When we left off last time the car was running. To review the previous installment click here:
When the Model T was being sold and driven as a new car most Americans lived outside of cities on farms. There would seldom be any other car on the road. Meeting another car would be at a minimum an occasion to wave and honk. Perhaps you might even stop to exchange pleasantries, and to view the other driver’s machine.
Today most of us are faced with the challenge of operating our Model T on the same road as other modern cars with their not – so – attentive drivers. You and your Model T need to be on your game to stay safe out there.
Above and below we see the optional accessory STOP lamp offered by Ford for the 1926 – 27 Model T. A stop lamp switch activated by the movement of the brake pedal was part of the kit. Earlier Model T’s were not equipped with a stop lamp. We consider a stop lamp a minimum requirement to operate any Model T on today’s roads with today’s drivers. You don’t want to be rear – ended by an SUV do you?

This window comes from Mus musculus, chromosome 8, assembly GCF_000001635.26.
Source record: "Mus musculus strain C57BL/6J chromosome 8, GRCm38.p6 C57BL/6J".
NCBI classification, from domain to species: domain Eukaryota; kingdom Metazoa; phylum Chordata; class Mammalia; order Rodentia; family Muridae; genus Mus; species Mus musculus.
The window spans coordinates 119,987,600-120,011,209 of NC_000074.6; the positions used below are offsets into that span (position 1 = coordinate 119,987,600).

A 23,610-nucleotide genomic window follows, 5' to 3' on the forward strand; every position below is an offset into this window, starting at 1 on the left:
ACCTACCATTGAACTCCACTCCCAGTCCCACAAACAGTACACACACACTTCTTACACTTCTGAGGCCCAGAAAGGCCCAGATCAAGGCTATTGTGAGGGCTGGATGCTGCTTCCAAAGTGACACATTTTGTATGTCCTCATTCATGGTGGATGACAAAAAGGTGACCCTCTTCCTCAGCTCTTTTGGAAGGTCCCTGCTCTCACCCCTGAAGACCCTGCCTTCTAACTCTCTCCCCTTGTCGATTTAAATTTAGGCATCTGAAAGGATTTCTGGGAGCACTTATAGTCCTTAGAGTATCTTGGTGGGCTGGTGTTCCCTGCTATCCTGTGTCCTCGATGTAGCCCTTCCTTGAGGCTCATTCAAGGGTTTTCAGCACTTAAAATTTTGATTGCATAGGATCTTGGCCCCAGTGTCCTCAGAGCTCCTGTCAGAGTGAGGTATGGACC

Above we see the stop lamp switch reproduction offered by Lang’s and many other Model T part sellers. There are several other ways to add a stop lamp switch to your Model T. Look at your options and get it done before you try to drive in traffic.
During the 1920’s many companies offered aftermarket stop lamps. Above we see a very common one. There are thousands of these out in the world, maybe there is one with your name on it. Other stop lamp options include converting the stock tail lamp, or buying a trailer lamp from the local auto part store.
Getting started with your driving skills – a few tips for the first time Model T driver.
For your first drive in a Model T you need a large space with no other drivers or cars. It needs to be day time, preferably in dry conditions. Plan to spend a few hours practicing before you attempt to drive in traffic. Model T’s drive differently than any other kind of car. You need to develop reflexive responses. This only can be accomplished through repetitive action. Your brain needs a new set of skills, this won’t happen quickly. If you live on a deserted country road with little or no traffic that is ideal. Most of us live in busy cities. For people like us the best place to learn about driving a Model T is in a large empty parking lot. Perhaps there is a closed shopping center near you, or a church that has no activities on certain days of the week. Have an experienced T driver take you and the car to the safe area. You don’t want to practice on real streets with real drivers until you have at least an hour of driving “off the grid”.